As modern medicine continues to improve, tests and studies continue to unveil the connected benefits of various basic vitamins and minerals and how they contribute to the health of parts of the body that we wouldn’t necessarily suspect.

Though everyone knows that healthy doses of calcium in the diet can aid in strong bones and works to reduce the risk of such diseases as osteoporosis, a lesser known fact is that another substance is useful in facilitating absorption of calcium into the body: vitamin D.

Vitamin D, often known by medical professionals through its longer name of serum 25-hydroxyvitamin D, is most often associated with absorption into the body through natural sunlight as well as being fortified into dairy products like milk.  But what do we as laymen and women really know about it beyond that?  Can most of us even say what importance it serves in the body if we were asked?  Vitamin C is an obvious one – it helps keep your immune system strong.  But, what have we ever known we needed vitamin D for?  Well, as it turns out, vitamin D helps the body to absorb calcium more efficiently, which is why you might often find these days it is fortified into your dairy products and more specifically in your store-bought jugs of milk.  So, now we get the relationship.  Vitamin D helps the body absorb calcium, and calcium helps to develop and maintain strong bones.

Now, another curveball.  Vitamin D can help promote the health of your teeth.  After all, your teeth are partially made of calcium (more specifically, calcified tissue called dentine), so if you’re not getting enough calcium into the body (by having vitamin D as well so your body can absorb calcium better in the first place), your teeth are likely going to suffer for it.

Studies have shown that a deficiency of vitamin D present in the body can lead to higher risks of bone density loss in general and – more specifically, in this case – a loss of alveolar bone density.  That’s basically the bone density of parts comprising your jawbones (maxilla and mandible).  Without getting terribly technical, the alveolar bones effectively hold your teeth into place in your mouth by maintaining the tooth sockets (alveoli) in which your teeth are anchored.  Therefore, it’s safe to say that the decay of the alveolar bones could -and very likely would- eventually lead to the toothless simply by virtue of the fact that the alveoli would eventually their anchor point within your mouth.  So, even though the teeth themselves may or may not be healthy, the very fact that your jaw bones were deteriorating due in part to a lack of calcium would make all the difference.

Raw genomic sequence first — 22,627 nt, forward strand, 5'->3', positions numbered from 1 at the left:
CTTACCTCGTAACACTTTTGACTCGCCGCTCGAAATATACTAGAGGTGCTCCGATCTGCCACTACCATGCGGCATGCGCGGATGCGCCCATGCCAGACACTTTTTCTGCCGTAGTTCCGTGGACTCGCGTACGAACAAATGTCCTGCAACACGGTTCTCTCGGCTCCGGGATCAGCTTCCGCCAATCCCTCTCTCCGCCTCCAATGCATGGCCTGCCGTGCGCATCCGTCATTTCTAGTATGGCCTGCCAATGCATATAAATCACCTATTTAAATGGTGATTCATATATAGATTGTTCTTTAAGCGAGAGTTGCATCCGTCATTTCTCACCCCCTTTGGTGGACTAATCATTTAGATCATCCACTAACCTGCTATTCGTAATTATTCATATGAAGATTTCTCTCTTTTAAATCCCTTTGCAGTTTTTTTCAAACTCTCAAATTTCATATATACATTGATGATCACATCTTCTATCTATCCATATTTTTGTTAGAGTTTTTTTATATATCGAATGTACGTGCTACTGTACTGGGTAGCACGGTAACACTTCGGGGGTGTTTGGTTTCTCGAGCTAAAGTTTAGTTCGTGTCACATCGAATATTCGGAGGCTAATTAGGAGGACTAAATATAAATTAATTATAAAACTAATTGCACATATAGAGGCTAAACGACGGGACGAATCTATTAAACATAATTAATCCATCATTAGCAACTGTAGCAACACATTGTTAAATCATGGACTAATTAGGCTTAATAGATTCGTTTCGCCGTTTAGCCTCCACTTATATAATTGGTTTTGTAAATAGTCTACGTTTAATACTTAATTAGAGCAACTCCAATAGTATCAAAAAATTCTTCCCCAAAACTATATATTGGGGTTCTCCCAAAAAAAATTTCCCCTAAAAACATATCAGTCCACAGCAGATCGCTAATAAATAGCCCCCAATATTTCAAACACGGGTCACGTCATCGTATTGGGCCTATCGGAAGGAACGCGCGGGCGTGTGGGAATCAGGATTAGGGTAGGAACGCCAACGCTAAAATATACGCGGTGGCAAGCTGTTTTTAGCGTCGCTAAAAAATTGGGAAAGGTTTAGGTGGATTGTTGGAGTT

A lesser discussed part of the mouth being the gums also seems to benefit from the presence of Vitamin D.  While it is still part and parcel to supplying calcium to the body, Vitamin D also plays a part in defending against bacteria in the mouth that could cause deterioration through the gums.  Some know it as periodontal disease, while many of you may recognize its more common name: gingivitis.  That’s right, inflammation and bleeding of your gum line can actually be an indicator for not only less-than-perfectly-healthy gums but also the slow decay of the alveoli (the dental fibers that actually hold the tooth into the jaw that we discussed earlier).  While brushing and flossing are obvious solutions to fighting gingivitis (and most oral health concerns in general), supplying the body with Vitamin D not only more readily fortifies the body with the calcium it is attempting to absorb, but it can also actively combat microbial particles that can infect your gum line by providing more technical term stuff.

Cathelicidin and defensins.  That’s what they’re called if you were curious.  Vitamin D also reduces the amount of enzymes in your mouth that are commonly associated with periodontal disease (matrix metalloproteinases, or MMPs for short if you aren’t a pro-Scrabble player).

So, what have we learned?  Well, apart from reinforcing the old’ brushing and flossing mantra, the importance of Vitamin D as a foundation to oral health can’t seem to be overstressed.  It better equips the body with a way to absorb calcium that reinforces bone density and tooth remineralization, and it is also an active agent in staving off bacteria in your mouth that could otherwise cause problems for your gum line.  So, drink your fortified milk and make sure to get enough sun if you can.  Your teeth will be sure to thank you for it.

About The Author:

Dr. Jay Fensterstock is a New York dentist who has been practicing dentistry for over 40 years. He graduated from New York University’s College of Dentistry and opened Concerned Dental Care which has now expanded to 9 locations with over 10 affiliate locations over the New York City area. When he’s not helping patients of all ages with their oral health he can be found writing informative blogs while sipping on a cup of hot chocolate (yes it’s sugar-free). 


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